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Editorial: Thoughts on SGU’s Cancellation

After two years, Stargate Command has apparently decided to let the Destiny drift.  You can read all the details here.

I’ve made no secret of not liking the show, and I made no attempt to bash it.  I gave it multiple chances, hoping beyond hope that the creative teams that had given us 15 seasons of quality Stargate entertainment would change my mind and my perspective.  I’m of the opinion that any story in any universe, using any characters, can be salvaged.  If Star Trek could pull it off with both Voyager and Enterprise, then anything could happen.

Apparently, not in the Stargate mythos.  At the risk of sounding redundant, I’ll offer my two cents as to why: IDENTITY.  It’s a trend that seems to be happening in nearly every property and franchise that touches the realm of science fiction and fantasy.  Creative teams are called upon to “reinvigorate” and “redefine” a property with name recognition so that a new generation can latch on to it, and hopefully without alienating the audience that supported it the first time.  Pick a topic, any topic.  It starts out hotter than hot, then cools off quickly as people get bored with the “new, edgy” version.  See if these names sound familiar.  Star Trek.  Battlestar Galactica.  James Bond.  Beginning with Deep Space Nine, Trek became Babylon 5, then Lost in Space, and finally Battlestar before finding Trek again in the final season of Enterprise.  Battlestar became a self-righteous and preachy version of Terminator.  James Bond became Jason Bourne.  And Stargate, dissatisfied with 15 seasons of fun and hope opted to become the bastard child of Battlestar, Voyager, and Lost.

I submit this for consideration and debate: if a property must be rebooted to make it work with a current generation, it needs to keep the fundamental values that made it work the first time through.  Yes, each generation is different and in search of its own identity, but in the end, each generation is still made of people, and people are fundamentally the same regardless of how much a younger audience wants to “keep it real.”  It is possible to tell dark and edgy character-driven stories and still stay true to the roots of what made a story work before.  Need proof positive of original stories that fumbled a bit in later versions then took it back to the roots and reclaimed their identities?  Star Trek.  Star Wars.  Doctor Who.  As you can see, it can be done.

And all I’m asking is that perhaps it’s time the people that run Stargate look at these examples.  If you have a show that makes its mark by giving us the best and brightest our country has to offer, fighting for all mankind, and bringing a little hope and snarkiness to the galaxy, then there’s something fundamentally screwed up when the most common line in every single episode is “these are the wrong people for the wrong job.”  That’s where SGU went wrong.  I liked the characters, I liked the actors portraying them, but these characters were not Stargate characters.  Fans of the show said “if you don’t like it, don’t watch.”  And so I stopped, mostly because I got tired of being mad at something I loved.  And no disrespect to the series creators, the cast and crew, or the fans, and it’s sad that it’s come to this, but… I told you so.  I’m sorry, somebody has to say it, not to rub your noses in it, but to make the point of the much larger issue of identity.  This is a common theme I have running in my world between classic sci-fi, superheroes, and every other genre I hold dear.  The bottom line is that if you make quality, you keep fans.  If you made fans the first time, chances are what drew them will draw the next generation of fans for the same reasons.  If you’re in it for the money, you’ll have to keep reinventing the brand name until it just needs to be killed in some horrible and unspeakable way… like Star Trek or Doctor Who.  Thankfully both did get obliterated, and both learned from past mistakes, coming back stronger than ever.  This is a lesson every reboot can learn from.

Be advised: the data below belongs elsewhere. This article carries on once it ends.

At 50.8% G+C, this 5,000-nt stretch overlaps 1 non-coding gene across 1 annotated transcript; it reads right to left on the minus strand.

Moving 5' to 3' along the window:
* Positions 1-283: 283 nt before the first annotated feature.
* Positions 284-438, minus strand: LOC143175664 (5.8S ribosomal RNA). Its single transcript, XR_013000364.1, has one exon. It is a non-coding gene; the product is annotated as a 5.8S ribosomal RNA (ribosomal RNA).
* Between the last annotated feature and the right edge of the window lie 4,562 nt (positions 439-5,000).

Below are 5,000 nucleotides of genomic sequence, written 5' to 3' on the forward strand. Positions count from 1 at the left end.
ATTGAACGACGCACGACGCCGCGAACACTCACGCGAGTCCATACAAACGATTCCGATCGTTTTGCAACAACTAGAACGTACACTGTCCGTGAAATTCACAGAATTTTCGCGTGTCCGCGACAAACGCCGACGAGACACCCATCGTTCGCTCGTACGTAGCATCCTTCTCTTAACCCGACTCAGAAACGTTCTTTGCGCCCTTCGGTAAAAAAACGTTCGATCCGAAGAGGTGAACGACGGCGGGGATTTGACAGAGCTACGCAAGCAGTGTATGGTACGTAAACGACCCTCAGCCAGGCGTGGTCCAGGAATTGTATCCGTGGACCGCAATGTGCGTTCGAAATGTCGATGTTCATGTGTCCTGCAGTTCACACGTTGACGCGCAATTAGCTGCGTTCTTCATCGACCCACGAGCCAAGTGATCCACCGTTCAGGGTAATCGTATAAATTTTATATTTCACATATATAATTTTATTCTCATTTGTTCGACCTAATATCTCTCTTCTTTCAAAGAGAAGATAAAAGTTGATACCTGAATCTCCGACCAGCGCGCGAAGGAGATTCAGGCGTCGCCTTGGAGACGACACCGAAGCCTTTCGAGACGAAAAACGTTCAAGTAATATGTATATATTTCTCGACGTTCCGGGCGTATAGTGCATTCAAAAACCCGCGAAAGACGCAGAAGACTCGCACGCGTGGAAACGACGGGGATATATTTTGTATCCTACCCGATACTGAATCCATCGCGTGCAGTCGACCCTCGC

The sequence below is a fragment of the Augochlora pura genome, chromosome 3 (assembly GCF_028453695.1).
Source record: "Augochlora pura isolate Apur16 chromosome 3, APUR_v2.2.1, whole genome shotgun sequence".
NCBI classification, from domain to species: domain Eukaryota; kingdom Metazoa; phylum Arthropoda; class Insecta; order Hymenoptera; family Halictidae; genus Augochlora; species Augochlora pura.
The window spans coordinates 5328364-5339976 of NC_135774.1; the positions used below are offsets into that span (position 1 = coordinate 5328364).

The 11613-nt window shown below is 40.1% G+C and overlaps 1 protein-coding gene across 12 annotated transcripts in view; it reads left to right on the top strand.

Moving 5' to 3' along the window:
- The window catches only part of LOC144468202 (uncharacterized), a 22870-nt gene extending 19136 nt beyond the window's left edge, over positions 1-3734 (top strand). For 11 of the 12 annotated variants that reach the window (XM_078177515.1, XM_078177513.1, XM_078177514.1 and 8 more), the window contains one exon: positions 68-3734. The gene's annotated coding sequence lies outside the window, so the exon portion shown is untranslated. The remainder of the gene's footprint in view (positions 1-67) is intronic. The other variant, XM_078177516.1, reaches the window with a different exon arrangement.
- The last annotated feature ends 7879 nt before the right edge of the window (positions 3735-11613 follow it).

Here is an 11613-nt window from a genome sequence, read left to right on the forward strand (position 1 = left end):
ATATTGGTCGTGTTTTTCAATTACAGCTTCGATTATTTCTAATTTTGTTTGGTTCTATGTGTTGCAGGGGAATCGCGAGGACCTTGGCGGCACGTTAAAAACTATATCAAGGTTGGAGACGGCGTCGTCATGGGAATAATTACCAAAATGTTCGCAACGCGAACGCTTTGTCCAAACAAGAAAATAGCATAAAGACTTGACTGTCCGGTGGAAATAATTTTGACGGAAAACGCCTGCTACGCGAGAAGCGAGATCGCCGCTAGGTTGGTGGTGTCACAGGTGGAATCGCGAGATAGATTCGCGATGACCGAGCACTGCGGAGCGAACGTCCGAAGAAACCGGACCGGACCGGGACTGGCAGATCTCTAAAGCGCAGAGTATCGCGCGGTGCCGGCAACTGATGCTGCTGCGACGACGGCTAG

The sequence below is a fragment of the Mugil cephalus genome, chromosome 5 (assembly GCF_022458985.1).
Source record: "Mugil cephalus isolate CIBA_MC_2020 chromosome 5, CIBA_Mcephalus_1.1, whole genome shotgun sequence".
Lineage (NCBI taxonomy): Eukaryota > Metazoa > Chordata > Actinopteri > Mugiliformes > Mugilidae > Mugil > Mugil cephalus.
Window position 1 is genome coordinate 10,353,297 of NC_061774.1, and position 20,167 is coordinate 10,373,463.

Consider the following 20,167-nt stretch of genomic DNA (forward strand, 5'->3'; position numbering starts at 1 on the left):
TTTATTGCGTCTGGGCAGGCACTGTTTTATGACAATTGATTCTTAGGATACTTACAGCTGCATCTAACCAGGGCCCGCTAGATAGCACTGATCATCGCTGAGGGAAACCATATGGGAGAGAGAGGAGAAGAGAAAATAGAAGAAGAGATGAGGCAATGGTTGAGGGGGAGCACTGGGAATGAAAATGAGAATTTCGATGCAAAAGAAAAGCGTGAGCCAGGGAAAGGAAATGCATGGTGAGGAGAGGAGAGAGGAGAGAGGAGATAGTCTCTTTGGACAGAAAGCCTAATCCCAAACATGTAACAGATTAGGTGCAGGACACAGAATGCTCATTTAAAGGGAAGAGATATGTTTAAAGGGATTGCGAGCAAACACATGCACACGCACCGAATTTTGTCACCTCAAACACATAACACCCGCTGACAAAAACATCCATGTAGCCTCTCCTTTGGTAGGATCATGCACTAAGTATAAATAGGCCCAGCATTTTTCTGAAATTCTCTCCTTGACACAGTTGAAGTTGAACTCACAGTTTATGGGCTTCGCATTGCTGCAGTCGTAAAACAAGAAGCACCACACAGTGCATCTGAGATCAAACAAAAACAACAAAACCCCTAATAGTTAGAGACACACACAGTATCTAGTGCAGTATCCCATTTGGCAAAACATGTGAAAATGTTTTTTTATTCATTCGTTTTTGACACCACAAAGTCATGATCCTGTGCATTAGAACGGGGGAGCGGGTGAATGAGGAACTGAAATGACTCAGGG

Star Wars gave us the past.  Star Trek gave us that bright and shiny future.  Stargate‘s identity is about where we are right now.  And maybe SGU‘s problem is it gave us exactly where we are now.  Maybe nobody wants to be a hero anymore.  Or maybe the big idea is that everyone’s just too cool to be a hero.  Nobody’s happy unless nobody’s happy.  Right?

Bull.  15 seasons and legions of adoring fans say otherwise.  There’s an old saying: “if it’s not broke, don’t fix it.”  But now that it is broken, we need some top surgeons to inspire a TV audience to loyalty.  Give Jack O’Neill back his sense of humor.  Show us the next generation of heroes inspired by the exploits of SG-1 and the Atlantis expedition.  Give us characters we can stand behind rather than the ones that make us want to scream at the screen for all the wrong reasons.  Show us that Stargate is proud of its history instead of making it want to become something it’s not.  The world changes, but the adventure continues.  Show us what happened to the Wraith.  Give us the threat of the Pegasus Asgard.  Or maybe…just maybe, show us what happens to the stalwart heroes of the SGC when the Stargate is made public!  Whatever, just throw Rush out the airlock, and for heaven’s sake, get rid of the Lucian Alliance.  Real heroes require real villains.  Enough with the space corn!

Oh, and lest I forget, big congrats on the obviously classy operation that is the SyFy Channel.  How bad does it have to be when you opt release the cancellation to the public before you tell the people that work for you?  The cast and crew learned from their fans via Twitter!  Really?  It’s come to this?

Wow.